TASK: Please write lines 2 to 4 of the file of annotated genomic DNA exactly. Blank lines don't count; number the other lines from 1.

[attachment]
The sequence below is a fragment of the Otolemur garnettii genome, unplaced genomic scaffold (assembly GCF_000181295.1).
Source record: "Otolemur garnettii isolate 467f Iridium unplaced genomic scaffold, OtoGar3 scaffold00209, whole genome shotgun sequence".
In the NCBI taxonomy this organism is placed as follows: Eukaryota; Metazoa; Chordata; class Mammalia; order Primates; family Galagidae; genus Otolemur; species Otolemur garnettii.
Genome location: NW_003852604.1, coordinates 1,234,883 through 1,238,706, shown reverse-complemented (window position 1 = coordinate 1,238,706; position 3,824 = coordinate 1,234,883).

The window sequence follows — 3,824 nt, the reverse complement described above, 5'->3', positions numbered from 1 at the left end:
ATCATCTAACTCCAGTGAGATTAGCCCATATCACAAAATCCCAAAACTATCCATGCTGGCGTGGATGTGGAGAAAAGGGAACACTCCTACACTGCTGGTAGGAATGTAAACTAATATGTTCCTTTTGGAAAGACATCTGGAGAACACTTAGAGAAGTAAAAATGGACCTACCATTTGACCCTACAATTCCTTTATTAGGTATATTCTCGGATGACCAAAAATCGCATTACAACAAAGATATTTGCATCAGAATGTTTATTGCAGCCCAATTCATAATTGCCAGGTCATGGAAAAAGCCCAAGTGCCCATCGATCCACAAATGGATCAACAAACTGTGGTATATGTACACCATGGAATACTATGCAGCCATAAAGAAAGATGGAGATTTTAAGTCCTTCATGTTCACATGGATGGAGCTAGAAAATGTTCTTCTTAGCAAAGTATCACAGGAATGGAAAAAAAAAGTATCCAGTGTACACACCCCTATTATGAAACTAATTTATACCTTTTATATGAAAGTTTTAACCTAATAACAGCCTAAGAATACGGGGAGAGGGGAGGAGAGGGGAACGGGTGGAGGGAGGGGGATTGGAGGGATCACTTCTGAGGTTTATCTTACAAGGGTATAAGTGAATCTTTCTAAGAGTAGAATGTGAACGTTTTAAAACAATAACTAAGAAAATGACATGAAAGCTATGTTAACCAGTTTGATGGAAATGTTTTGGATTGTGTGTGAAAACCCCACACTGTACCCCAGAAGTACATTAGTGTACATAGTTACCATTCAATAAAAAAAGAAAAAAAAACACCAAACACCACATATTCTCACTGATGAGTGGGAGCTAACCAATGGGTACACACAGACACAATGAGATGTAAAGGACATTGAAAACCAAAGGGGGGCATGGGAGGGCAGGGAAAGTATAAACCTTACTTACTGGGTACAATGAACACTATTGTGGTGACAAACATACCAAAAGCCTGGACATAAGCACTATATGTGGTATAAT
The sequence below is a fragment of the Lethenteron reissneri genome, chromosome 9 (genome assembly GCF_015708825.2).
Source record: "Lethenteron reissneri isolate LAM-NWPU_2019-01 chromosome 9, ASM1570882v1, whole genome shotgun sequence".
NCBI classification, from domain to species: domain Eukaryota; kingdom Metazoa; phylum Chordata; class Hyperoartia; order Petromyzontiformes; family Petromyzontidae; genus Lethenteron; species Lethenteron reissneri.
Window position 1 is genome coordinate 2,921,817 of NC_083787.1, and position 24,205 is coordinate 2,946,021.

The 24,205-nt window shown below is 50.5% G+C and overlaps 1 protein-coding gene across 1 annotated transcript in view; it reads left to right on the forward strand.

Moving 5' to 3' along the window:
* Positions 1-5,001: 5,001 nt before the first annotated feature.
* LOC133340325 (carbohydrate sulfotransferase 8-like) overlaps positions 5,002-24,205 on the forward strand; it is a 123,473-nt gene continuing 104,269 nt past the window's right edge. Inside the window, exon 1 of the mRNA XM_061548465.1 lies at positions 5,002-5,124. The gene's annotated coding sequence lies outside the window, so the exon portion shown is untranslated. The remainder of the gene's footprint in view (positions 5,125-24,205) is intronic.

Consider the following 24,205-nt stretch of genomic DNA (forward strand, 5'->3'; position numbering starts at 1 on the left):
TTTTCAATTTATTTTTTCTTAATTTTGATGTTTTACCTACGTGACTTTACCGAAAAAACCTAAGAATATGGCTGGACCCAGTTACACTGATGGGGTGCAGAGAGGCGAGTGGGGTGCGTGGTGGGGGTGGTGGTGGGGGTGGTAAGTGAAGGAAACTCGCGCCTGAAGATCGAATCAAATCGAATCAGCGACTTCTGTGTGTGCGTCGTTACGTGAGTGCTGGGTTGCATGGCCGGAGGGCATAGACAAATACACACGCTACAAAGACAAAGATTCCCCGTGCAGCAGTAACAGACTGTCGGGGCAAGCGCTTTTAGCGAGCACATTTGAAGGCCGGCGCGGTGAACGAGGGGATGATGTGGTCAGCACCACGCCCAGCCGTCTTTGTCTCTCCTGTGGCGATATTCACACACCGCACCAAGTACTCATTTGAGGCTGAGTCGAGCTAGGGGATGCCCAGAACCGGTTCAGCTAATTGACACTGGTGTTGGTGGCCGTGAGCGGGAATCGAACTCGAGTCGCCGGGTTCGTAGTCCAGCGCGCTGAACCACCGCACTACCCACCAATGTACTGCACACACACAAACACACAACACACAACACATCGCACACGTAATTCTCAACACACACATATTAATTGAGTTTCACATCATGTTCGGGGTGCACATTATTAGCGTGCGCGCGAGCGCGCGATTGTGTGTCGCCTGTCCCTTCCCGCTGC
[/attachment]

Source record: "Otolemur garnettii isolate 467f Iridium unplaced genomic scaffold, OtoGar3 scaffold00209, whole genome shotgun sequence".
In the NCBI taxonomy this organism is placed as follows: Eukaryota; Metazoa; Chordata; class Mammalia; order Primates; family Galagidae; genus Otolemur; species Otolemur garnettii.
Genome location: NW_003852604.1, coordinates 1,234,883 through 1,238,706, shown reverse-complemented (window position 1 = coordinate 1,238,706; position 3,824 = coordinate 1,234,883).